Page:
Ellis Just Wants to Win

photo credit: Scott Rovak-USA TODAY Sports

If you haven’t heard much about Mark Ellis this Spring Training, it’s more by design than oversight from the veteran infielder. Signed by the St. Louis Cardinals this offseason to compete at second base and provide another right-handed bat off the bench, Ellis has been careful not to engage in conversations about “what-if” scenarios about competing with Kolten Wong at second base.

“They didn’t promise me anything,” said Ellis of his conversation with the team before he signed as a free agent this offseason.

“My game plan is to do whatever I can to help the team win. They’re going to decide what they want to do. I want to help Kolten to be a better player too, but my game plan is to go out there, to get prepared like I always do to be an everyday player. And I’ll just be ready to play—whatever Mike (Matheny) wants me to do. Doesn’t matter to me. I want to win. I want to win a championship and whatever my role is on this team is what it’s going to be. I signed here to win.”

Competition and beating the odds isn’t anything new for Ellis. He grew up in the baseball “hotbed” of South Dakota.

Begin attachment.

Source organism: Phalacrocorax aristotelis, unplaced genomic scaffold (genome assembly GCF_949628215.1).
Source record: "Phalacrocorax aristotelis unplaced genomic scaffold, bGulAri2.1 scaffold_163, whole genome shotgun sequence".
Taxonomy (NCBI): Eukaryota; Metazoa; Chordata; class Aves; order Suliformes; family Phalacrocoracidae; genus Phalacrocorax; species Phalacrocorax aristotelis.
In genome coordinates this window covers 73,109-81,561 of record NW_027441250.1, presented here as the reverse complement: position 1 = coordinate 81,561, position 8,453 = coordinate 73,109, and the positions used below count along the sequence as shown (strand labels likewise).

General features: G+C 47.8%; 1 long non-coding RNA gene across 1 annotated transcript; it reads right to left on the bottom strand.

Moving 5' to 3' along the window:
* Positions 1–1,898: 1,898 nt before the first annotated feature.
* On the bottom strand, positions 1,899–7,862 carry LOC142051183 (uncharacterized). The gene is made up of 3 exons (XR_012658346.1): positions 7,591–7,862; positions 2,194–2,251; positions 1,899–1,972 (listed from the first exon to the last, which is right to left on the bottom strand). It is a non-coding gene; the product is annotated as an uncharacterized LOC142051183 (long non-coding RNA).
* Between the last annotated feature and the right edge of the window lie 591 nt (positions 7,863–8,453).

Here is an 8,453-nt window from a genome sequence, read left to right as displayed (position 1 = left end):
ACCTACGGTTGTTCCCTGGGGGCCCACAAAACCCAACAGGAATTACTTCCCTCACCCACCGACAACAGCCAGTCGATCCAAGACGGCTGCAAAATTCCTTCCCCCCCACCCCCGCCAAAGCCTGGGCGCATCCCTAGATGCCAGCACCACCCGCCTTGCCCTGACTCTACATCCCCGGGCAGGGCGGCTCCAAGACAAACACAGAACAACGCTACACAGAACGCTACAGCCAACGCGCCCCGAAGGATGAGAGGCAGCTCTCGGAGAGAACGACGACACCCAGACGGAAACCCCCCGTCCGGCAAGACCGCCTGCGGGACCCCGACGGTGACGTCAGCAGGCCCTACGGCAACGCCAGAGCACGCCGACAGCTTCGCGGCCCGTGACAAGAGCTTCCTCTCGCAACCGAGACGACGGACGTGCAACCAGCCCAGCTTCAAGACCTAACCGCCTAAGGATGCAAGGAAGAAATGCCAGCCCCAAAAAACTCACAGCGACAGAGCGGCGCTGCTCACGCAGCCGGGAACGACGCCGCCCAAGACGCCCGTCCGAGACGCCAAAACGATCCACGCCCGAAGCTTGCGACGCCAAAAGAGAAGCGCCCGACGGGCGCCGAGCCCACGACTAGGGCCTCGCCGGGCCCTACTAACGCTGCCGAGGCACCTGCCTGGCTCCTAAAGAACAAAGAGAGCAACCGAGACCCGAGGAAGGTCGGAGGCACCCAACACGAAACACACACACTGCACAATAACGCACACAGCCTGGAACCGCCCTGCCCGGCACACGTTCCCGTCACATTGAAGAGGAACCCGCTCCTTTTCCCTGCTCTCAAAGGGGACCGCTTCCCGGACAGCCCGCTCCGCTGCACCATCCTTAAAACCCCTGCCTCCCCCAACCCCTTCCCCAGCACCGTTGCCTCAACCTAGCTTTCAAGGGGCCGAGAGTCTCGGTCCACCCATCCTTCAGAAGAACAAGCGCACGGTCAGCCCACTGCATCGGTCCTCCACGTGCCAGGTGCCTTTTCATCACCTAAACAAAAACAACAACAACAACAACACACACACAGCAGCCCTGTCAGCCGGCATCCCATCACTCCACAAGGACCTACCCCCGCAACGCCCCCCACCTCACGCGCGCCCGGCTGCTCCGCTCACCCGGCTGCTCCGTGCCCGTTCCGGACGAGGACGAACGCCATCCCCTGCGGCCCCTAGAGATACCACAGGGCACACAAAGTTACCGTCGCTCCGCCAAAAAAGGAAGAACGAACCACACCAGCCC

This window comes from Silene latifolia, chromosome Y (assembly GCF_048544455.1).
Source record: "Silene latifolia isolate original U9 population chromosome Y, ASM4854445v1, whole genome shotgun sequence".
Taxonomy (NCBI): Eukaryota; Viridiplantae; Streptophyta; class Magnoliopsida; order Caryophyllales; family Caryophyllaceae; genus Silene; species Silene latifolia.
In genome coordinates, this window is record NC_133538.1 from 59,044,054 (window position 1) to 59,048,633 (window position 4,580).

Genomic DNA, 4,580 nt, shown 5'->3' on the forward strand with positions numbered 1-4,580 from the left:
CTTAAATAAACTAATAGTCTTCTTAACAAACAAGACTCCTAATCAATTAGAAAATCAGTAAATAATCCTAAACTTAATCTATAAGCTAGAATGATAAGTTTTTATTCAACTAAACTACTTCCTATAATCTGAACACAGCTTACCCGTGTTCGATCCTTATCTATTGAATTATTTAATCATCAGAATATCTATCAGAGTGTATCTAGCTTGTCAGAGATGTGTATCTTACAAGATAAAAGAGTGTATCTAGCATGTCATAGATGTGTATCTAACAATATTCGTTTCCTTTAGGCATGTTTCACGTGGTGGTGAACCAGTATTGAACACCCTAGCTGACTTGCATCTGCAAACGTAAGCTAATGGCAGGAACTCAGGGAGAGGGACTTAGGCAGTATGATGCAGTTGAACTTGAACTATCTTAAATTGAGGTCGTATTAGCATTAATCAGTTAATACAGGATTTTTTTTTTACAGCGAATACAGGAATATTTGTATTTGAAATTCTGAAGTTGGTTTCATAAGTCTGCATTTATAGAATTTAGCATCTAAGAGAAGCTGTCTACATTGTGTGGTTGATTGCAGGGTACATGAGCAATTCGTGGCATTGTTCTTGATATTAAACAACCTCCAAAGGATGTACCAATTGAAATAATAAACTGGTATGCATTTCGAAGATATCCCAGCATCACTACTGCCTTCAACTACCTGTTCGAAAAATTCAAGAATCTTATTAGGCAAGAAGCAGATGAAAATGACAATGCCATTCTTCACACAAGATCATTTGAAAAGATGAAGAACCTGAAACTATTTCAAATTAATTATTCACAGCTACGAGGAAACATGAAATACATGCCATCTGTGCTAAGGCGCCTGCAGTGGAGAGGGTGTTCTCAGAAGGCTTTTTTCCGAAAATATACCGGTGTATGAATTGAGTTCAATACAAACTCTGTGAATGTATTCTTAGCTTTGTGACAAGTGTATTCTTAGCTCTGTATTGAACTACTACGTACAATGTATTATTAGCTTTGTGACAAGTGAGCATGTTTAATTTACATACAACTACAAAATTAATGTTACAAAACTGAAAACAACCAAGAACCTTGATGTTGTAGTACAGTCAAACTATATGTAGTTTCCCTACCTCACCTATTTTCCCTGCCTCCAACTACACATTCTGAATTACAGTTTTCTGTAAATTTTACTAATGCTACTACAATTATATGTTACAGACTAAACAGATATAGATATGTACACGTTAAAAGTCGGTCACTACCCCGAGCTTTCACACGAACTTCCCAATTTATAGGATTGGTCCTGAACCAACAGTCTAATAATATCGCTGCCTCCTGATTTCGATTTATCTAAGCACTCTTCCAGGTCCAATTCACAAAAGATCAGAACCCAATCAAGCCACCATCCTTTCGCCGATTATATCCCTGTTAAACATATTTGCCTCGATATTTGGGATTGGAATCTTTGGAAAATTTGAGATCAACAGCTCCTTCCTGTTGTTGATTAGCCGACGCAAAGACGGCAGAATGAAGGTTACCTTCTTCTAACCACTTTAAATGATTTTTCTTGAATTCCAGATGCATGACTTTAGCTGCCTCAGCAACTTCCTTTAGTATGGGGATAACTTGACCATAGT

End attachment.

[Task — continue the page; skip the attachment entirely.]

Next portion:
“The amateur baseball is pretty good, but there’s not a lot of guys who go out and play,” admitted Ellis of his home state. “Maybe junior college or small-time colleges but I was fortunate that they saw me at the University of Florida so it all worked out well.”

Warmer than one might expect—temperatures average at least in the 50s from April thru September—putting on the spikes was more popular than lacing up the skates.

“Hockey wasn’t real big,” explained Ellis. “It’s started to get a little bit bigger now but when I was growing up, hockey wasn’t big in western South Dakota. It was basketball. It was football—a little bit of wrestling but my thing was basketball and baseball.”

Baseball was not a high school sport in Rapid City, so Ellis spent his summer playing ball for American Legion. “You played 70-75 games in the summer so it was kind of like a minor league schedule jammed into three and a half, four months. It was good baseball and you got to play every day and learned a lot.”

Ellis was a shortstop in those days and played behind David Eckstein for two seasons at the University of Florida.

“I learned a lot from him,” remembered Ellis. “He took me in. He was a junior and I was a freshman. It was great. Great guy to have on your side and I learned a lot from him.”

And now Ellis is hoping to follow in Eckstein’s footsteps again by helping the Cardinals reach the World Series.

“That’s why I’m here,” stated Ellis, who had offers from other teams to be a starter this offseason. “You look at your opportunities presented before you and I thought this was my best chance.”

A career .272 hitter, Ellis has appeared in eight games this Spring and is batting .300 (6-20).

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